Rainbird 5000 rotors are some of the most popular and reliable sprinkler rotors you can get. If you’re a homeowner with a sprinkler system, you know the importance of maintaining it to keep your lawn healthy and beautiful. Knowing how to adjust your Rainbird 5000 rotors can save you time and money in your quest for a perfect lawn.
We’ll go over how you can adjust your Rainbird 5000 rotors step by step below. Keep reading to learn more.
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1. What Tools will I need?
Before adjusting your Rainbird 5000 rotor, you’ll need to gather the essential tools. If you just need to adjust the spray, all you’ll need is one of the Rainbird adjustment tools. These tools look like small flat-head screwdrivers, except the screwdriver ends in kind of a cross at the end. This tool will allow you to easily pull the head up and then use the flathead to make all of your adjustments.
If you don’t have one of those tools you can also use a flathead screwdriver. It will just be harder to use without the pull-up tool. If you are going to be frequently adjusting sprinklers you’ll probably want to get one of Rainbird’s tools. You can get one of the tools at Sprinkler Warehouse for under $5. Most places that sell Rain Bird products will also sell the tools.
Rain Bird also makes a tool to hold up the head while you work on it. These can be nice to have but are not strictly necessary for adjusting your system.
The only other tool you might need is a shovel if your rotor has sunk too low into the ground and is sitting at the wrong angle.
2. Adjusting the Arc of the Rotor
These are the steps to adjust the Arc of the Rotor. The Arc is how far the rotor turns from side to side while operating. Rainbird 5000 rotors can be adjusted anywhere between 40 degrees of rotation and 360 degrees of rotation.
- To adjust the arc of the rotor you’ll first want to go turn on your system. You’re going to adjust the sprinkler while it is on so you may get wet while doing this.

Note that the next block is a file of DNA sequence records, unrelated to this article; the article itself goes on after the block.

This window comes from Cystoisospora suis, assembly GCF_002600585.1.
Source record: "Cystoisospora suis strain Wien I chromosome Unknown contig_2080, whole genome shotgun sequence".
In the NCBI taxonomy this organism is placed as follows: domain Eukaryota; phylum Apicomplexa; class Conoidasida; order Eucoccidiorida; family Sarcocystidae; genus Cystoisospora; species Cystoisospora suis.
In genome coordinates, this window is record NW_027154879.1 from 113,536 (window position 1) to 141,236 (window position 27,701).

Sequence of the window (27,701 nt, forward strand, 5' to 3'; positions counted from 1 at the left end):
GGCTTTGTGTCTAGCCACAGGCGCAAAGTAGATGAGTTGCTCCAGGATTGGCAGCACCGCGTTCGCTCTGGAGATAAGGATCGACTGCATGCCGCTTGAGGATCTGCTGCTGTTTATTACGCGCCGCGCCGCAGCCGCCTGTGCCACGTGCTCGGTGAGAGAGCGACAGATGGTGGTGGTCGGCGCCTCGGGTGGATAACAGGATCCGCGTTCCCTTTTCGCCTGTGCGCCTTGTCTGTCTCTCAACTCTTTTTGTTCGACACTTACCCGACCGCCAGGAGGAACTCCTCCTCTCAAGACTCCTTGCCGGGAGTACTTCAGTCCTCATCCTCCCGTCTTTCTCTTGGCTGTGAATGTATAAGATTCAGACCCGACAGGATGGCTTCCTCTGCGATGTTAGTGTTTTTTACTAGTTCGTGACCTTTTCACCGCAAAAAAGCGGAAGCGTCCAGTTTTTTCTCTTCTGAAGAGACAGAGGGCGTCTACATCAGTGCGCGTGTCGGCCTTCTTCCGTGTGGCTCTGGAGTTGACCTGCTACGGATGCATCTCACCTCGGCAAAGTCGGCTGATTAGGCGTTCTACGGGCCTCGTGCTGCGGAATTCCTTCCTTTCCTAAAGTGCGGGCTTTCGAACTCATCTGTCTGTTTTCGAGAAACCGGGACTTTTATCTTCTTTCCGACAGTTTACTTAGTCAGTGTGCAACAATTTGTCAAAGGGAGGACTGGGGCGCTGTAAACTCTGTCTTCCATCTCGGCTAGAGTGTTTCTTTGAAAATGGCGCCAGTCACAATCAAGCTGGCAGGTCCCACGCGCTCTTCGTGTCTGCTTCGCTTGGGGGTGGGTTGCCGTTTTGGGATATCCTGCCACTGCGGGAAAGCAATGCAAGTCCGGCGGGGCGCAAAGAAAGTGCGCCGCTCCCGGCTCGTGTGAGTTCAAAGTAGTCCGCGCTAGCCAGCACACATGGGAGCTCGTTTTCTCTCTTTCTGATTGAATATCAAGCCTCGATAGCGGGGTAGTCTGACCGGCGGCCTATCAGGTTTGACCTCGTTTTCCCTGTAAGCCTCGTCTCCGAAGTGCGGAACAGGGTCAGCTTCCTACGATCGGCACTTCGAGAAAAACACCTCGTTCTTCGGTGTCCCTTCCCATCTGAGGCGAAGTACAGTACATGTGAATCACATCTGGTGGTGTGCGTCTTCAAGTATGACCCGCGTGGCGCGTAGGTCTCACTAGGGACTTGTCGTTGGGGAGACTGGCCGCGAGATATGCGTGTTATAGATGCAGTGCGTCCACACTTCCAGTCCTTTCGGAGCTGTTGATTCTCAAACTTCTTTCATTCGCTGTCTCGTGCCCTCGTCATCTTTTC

- Check the current arc. Stand behind the water spray and grab the head of the rotor below the spray. The rotor will easily turn from side to side. First, turn the head to the left until it stops easily turning. This spot is the start of the arc. Then turn the spray to the right. Wherever it stops on this side will show you the current end of the arc.
- First set the start of the arc in the right spot. To change the starting point of the arc, turn the rotor head to the starting point and then, as gently as possible, force the rotor head to turn to the desired starting point. This will be the new starting point of the rotor.
- Find the arc adjustment screw. The ark adjustment screw is on top of the rotor head, in the back of the head. Most heads will have a plus sign on the left side and a minus sign on the right side. Once you find that you can insert your adjustment tool or flathead screwdriver into the rubber slot there.
- Adjust the arc adjustment screw. To narrow the arc of the rotor, turn the screw counterclockwise. To widen the arc of the rotor, turn the screw clockwise. You’ll want to adjust this and then test the arc by turning the head again. Adjust this until the arc ends at the correct stopping point.
3. Adjusting the Distance of the Spray
The distance of the spray or the radius is how far the rotor can throw the water away from itself. The Rainbird 5000 had an adjustable radius between 25 and 50 feet or 7.5 and 15 meters. The distance depends on the maximum range of the nozzle you have in place. The nozzles are replaceable and come in 5 feet increments.
These are the steps to adjust the distance of the spray. If you already have the correct nozzle skip to step 4.